Inhabiting the Uninhabitable: Interdisciplinary strategies for creating other worlds
MetadataShow full item record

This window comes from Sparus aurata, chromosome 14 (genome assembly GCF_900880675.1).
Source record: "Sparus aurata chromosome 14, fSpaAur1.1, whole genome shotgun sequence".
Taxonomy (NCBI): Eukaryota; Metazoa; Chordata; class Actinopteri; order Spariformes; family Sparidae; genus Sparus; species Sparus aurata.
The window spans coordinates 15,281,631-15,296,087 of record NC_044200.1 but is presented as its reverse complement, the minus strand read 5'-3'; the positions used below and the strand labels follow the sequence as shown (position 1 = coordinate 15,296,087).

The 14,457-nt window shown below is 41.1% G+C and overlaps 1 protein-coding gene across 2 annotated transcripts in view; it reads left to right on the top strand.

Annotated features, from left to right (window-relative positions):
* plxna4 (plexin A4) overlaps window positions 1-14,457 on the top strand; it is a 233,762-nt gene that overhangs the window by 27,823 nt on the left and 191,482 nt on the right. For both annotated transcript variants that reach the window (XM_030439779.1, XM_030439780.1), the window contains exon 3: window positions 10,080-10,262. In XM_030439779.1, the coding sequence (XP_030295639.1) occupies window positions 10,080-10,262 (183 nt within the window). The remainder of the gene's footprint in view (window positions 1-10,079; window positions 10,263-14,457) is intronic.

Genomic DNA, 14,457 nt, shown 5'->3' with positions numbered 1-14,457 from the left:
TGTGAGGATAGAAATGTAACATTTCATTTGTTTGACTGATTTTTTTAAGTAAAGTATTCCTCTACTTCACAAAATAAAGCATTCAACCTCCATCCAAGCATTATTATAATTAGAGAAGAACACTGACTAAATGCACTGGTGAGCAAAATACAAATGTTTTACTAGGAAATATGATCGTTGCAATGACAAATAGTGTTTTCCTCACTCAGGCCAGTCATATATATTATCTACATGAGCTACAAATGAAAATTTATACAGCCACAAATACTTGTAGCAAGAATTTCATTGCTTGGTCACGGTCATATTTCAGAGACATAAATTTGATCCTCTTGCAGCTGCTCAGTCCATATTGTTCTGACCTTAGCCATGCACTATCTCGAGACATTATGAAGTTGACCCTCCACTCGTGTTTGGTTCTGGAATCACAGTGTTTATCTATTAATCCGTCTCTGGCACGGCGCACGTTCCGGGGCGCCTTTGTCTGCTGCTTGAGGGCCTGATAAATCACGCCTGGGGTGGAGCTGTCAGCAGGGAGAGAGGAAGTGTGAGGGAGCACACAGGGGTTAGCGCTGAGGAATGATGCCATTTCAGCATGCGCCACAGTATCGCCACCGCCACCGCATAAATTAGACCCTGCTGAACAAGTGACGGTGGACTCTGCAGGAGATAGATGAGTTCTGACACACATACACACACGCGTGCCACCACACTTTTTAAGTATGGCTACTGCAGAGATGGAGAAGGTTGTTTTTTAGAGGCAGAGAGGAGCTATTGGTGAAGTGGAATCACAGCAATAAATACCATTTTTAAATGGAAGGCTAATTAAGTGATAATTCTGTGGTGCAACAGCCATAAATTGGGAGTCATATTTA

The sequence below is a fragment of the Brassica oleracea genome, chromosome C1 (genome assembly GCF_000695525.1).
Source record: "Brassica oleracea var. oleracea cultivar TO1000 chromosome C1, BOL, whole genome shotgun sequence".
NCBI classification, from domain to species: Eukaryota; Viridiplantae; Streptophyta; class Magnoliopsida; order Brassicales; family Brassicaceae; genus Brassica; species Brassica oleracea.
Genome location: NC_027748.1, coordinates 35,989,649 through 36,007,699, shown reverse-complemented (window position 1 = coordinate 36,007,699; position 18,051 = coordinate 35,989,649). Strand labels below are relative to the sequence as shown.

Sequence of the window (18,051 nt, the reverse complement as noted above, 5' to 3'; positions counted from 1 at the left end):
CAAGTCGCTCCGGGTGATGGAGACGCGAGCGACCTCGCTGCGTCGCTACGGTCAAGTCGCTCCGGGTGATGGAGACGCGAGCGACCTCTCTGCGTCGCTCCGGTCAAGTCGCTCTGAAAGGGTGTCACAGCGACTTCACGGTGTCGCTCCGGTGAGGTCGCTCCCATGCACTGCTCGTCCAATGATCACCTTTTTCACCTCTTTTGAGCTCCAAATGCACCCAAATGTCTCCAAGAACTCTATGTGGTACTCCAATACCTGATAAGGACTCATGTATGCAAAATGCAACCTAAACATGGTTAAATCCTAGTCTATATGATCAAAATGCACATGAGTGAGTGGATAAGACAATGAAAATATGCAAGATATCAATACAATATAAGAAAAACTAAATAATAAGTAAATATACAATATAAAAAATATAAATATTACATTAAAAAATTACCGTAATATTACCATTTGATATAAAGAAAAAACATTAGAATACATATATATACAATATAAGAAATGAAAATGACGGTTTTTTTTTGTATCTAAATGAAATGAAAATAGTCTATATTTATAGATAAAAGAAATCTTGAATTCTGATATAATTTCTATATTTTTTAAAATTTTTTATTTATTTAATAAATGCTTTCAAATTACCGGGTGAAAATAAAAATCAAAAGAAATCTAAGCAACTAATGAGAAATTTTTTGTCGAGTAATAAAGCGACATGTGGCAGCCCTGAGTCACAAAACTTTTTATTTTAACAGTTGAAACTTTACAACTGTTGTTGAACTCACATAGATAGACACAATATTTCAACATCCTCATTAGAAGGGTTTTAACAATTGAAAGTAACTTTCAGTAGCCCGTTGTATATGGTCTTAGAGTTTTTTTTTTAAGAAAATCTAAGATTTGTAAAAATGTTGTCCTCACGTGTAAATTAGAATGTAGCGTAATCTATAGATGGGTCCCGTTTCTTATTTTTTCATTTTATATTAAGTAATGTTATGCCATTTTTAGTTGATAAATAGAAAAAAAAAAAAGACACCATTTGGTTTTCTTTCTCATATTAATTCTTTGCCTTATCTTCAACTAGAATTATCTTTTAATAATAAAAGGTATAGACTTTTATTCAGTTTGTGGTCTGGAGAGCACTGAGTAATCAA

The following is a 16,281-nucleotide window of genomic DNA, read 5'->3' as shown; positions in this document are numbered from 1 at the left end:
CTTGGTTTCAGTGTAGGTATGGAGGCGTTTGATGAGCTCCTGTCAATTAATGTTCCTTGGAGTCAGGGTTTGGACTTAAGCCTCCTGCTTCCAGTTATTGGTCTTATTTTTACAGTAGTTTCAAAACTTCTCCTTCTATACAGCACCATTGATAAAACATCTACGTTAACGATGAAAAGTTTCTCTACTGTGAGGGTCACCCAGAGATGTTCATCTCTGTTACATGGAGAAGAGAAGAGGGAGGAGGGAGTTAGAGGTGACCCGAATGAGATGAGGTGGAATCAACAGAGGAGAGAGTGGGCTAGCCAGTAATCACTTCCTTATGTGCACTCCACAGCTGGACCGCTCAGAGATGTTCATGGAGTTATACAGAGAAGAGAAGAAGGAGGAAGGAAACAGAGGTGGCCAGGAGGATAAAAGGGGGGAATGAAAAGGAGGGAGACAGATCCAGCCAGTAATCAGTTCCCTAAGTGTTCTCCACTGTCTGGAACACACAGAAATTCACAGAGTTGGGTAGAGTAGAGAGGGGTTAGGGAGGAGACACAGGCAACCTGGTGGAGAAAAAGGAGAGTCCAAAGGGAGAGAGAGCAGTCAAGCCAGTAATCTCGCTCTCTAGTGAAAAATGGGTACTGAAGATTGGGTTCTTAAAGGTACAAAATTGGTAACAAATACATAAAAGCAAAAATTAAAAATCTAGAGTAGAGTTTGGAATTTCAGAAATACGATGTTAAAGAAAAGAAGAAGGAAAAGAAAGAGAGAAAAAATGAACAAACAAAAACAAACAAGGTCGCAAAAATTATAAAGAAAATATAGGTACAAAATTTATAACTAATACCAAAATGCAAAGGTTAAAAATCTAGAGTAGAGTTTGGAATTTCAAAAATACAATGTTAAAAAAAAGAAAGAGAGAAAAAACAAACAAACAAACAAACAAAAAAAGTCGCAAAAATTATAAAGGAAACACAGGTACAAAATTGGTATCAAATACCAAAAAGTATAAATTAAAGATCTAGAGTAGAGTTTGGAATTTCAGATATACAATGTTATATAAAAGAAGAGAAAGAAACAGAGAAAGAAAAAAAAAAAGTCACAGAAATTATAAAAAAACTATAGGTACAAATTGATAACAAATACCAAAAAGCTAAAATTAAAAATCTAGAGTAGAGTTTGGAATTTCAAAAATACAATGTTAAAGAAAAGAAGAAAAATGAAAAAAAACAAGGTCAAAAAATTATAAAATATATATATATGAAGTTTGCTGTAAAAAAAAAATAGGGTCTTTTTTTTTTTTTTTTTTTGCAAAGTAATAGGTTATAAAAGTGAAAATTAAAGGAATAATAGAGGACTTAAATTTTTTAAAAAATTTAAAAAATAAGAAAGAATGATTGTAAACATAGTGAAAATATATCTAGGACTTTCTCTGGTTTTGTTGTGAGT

This thesis for PhD by Publication presents artworks and writing that propose and create ‘other worlds’. Many of the artworks and writing engage scientific concepts, both historical and contemporary, however it is the phenomenological aspects of these ideas that are engaged. The research mostly deals with the infinitesimal and the distant, neuroscience, astrophysics and sometimes both. It also deals with boundaries as porous and indefinite thresholds, a reoccurring concept in my research. The artworks are mainly participatory as it is my aim to develop a strategy for ‘inhabitation’. I introduce three forms of intuition as methodologies with which to engage with phenomena outside of our human sensorium. They are as follows: Firstly, structural intuition by means of Martin Kemp, a sensory and haptic understanding of the world that affords insights into more abstract or elusive materials or ways of being. Secondly, intuition as method by means of Henri Bergson, a form of ‘looking from within’ that attempts to engage the with beings or phenomena that lie outside of our sensory system and abstract or intellectual domain. I expand on Bergon’s method via Gilles Delueze’s heterogeneous field and Elizabeth Grosz’s further development of this method. And thirdly I also include panpsychism as a form of ‘being with’ the non-human or phenomenon by means of William James, David Chalmers, Karen Barad and Christof Koch. This is not to prove panpsychism as a reality but to understand it as a tool to build a bridge between human and other beings, things, atmospheres with which we share our world and beyond. In the conclusion I briefly address the ‘non-human turn’ as an expansion of our understanding of sentience in things, beings and atmospheres. I have proposed these forms of intuition to draw attention to the methodologies I use when working with ideas that lie outside of my expertise. These methods also apply to research that does not have scientific origins. These methods form a framework for process and production of artworks when engaging with the abstract, invisible or elusive. The main body of the research in this PhD by publication is presented in the forms of artworks and articles. The artworks The Fragmented Orchestra (Grant, Matthias, 6 Ryan, 2008), Ghost (Grant, 2011) and Plasticity (Grant, Matthias, Kin, Ryan, 2011) have at their core research on models of firing neurons with particular reference to Eugene Izhikevich’s work on spike timing dependent plasticity. I also draw from Henri Bergson’s work on memory and Gilles Deleuze’s work on fields. Other research presented includes artworks and papers relating more to astrophysical concepts at their core are Soft Moon, (Grant. 2010), Soft Moon: Exploring Matter and Mutability in Narratives and Histories of the Earth-Moon System, (Grant, 2013) Fathom, (Grant, Matthias, 2013) and newer works. These works reference Bergson once more, the physicist Lee Smolin, writer Italo Calvino and Stanislaw Lem, and others. Here I integrate art, science, science-fiction, and philosophy alongside the writing of architect Juhani Pallasmaa. This document describes my aim to inhabit other worlds (often from the histories of science) by engaging overlapping methodologies of intuition and practice in which I attempt to engage directly with the abstract, the unfathomable, the distant, or the miniscule. I have developed this strategy to allow me to create artworks and writing that externalize these aims and that allow others, participants and readers, to encounter and engage in these other worlds too. This interdisciplinary and rhizomatic strategy synthesizes ideas into new forms with which we can inhabit the uninhabitable.